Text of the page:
Letters to the editor February 27 to March 4
I have never written to the editor before but feel obligated to do so at this time. I am doing so in regard to the last [Eldred Central School District] school board meeting. I am one of the very few who attend these meetings. I do not have children in the school system but I am concerned where my tax dollars are spent. I have roots in the community going back over 150 years. This school district has had problems fiscally in the last few years, problems that could have been avoided if managed properly. It is also plagued with publicity regarding bullying activities. On Thursday evening, I witnessed the school board president attempt to bully an attendee to keep her from asking questions. The questions were not offensive nor derisive. The district is on the defensive, as we all know, regarding bullying issues. I was appalled to see this tactic used to squash questions at a meeting where transparency is supposed to be the agenda.
Glen Spey, NY
I recently visited four chambers of commerce and met with my Small Business Advisory Committee to hear directly from our local businesses. From Oneonta, to Catskill, to Deposit, to Kingston, small business owners stressed the need for an education and training pipeline tailored around local job opportunities.
New York District 19 is home to excellent educational institutions and workforce development programs like BOCES and skills training organizations like the Oneonta Job Corps Academy. Together, they help students develop the skills needed for good-paying local jobs that help grow the upstate economy. However, our rural communities continue to face workforce shortages, in part because we lack access to the most basic services students need to complete their education and workers need to succeed in today’s world. Whether it’s public transportation, childcare, or affordable housing, our economy demands a more holistic approach to the workforce development challenge, particularly in rural communities.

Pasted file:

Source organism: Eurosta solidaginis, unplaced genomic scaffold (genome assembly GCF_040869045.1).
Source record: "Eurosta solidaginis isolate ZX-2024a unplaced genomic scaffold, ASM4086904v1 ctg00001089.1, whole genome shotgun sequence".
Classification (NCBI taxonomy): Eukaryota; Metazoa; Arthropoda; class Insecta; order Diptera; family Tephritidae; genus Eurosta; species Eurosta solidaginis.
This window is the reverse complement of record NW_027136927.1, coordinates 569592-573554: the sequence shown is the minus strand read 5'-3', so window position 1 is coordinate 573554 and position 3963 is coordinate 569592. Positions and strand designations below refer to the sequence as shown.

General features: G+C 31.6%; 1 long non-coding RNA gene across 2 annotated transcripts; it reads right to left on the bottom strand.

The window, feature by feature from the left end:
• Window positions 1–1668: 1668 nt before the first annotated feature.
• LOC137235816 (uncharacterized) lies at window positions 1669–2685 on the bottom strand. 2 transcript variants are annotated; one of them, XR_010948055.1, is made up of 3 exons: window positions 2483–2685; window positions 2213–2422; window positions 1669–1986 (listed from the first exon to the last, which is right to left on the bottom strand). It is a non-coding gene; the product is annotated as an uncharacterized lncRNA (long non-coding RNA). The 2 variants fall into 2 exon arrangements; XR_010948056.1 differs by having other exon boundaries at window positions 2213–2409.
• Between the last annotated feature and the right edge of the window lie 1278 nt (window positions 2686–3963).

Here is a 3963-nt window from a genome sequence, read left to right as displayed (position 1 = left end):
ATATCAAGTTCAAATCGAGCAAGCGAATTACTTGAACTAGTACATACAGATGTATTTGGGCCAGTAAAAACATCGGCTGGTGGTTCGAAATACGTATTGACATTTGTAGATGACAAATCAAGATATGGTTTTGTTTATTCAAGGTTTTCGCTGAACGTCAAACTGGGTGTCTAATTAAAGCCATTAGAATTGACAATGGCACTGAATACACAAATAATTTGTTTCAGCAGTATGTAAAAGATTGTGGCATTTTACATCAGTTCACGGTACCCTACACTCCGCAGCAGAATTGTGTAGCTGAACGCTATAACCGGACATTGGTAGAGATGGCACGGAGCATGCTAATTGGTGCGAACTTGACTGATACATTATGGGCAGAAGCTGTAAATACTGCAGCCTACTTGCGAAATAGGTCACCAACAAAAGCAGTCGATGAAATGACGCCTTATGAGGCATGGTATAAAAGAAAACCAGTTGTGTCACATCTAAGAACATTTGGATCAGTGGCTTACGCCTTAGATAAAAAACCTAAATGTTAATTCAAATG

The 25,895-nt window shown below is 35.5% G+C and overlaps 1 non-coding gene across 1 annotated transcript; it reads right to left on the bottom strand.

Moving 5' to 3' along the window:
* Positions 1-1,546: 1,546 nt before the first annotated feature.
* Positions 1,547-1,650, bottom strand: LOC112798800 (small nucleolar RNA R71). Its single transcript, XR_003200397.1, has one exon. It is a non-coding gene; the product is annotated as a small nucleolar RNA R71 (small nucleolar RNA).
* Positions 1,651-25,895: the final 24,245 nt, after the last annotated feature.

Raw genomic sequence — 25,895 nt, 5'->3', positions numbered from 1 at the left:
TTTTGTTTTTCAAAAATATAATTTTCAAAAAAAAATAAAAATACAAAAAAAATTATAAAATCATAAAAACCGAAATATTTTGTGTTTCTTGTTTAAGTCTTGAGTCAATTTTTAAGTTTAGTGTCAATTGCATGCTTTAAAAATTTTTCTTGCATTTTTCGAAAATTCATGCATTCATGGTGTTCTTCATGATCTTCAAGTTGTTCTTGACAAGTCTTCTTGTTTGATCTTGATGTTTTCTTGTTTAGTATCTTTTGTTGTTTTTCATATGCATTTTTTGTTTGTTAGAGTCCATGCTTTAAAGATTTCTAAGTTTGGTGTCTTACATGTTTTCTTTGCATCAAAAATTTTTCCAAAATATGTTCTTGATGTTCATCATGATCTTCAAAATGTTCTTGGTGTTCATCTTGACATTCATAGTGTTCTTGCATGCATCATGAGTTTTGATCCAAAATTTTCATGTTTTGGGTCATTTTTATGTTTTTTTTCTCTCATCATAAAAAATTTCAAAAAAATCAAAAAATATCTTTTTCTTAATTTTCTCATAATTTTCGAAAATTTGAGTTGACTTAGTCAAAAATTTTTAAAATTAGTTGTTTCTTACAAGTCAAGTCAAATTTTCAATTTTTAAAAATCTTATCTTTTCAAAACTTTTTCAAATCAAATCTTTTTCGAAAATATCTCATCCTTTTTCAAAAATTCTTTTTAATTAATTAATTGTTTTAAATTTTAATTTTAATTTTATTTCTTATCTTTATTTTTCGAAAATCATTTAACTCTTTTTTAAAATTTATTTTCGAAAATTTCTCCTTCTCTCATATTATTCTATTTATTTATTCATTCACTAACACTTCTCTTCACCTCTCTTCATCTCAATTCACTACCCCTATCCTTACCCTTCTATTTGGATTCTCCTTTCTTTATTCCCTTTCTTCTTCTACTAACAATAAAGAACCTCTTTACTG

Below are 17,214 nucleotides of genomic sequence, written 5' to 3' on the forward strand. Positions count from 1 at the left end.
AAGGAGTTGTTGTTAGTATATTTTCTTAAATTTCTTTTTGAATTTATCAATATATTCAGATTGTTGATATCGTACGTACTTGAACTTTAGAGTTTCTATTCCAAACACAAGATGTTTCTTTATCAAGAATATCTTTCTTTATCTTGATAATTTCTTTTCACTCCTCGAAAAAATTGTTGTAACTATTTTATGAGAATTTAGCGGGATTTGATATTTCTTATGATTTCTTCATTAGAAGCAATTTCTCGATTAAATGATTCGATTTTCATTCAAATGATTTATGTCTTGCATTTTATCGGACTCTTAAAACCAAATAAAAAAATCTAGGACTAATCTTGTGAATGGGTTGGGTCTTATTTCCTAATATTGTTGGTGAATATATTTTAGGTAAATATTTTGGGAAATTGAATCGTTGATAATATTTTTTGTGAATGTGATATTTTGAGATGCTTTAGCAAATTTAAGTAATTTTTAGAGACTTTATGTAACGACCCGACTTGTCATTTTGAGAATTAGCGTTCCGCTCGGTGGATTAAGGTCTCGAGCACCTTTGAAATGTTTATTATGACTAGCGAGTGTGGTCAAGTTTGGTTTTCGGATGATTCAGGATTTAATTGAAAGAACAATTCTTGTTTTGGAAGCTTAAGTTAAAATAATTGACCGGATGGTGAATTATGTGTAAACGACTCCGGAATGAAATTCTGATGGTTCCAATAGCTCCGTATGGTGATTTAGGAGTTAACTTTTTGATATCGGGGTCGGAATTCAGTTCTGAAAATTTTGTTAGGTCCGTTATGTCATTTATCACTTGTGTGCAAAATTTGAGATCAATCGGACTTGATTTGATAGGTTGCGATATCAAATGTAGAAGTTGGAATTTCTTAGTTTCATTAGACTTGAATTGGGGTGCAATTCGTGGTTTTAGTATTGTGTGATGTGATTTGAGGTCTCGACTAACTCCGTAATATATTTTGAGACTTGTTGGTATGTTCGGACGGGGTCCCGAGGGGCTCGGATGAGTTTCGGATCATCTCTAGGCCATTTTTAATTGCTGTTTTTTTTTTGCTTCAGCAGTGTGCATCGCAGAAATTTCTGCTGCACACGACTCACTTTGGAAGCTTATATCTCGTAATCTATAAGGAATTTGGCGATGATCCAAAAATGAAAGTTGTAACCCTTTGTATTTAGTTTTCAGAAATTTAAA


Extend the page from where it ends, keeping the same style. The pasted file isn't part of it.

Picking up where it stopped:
That’s why I introduced the Gateway to Careers Act, a proposal to link academic instruction and support services in one program to yield more successful workforce development outcomes.
The Gateway to Careers Act funds partnerships between colleges, employers and local nonprofits for the development of career pathway strategies that combine job training with social services to help nontraditional and underserved students succeed. My bill provides localized job training while removing barriers that prevent people from entering or remaining in the workforce. Providing services like childcare, housing, transportation, or addiction treatment would help students finish their education and earn industry-recognized credentials.
Enabling more students to access comprehensive career pathway programs is vital to building strong local economies. I’ll keep working to move this legislation and keep listening to our local business owners.
Rep. Antonio Delgado
New York District 19
Who would have thought that progressive maven Carol Roig, a public figure in her capacity as columnist and IDA member, would vote not once but twice to give away an unneeded tax break to the billionaire’s Eldred Preserve vanity project? This vote literally robbed the Town of Highland and the Eldred School District of over $6,000,000 or more over 15 years.
The truth is always the same – easy to be outspoken when surrounded by like-minded friends. As they say in Harry Potter, the brave find ways to disagree with their friends and peers.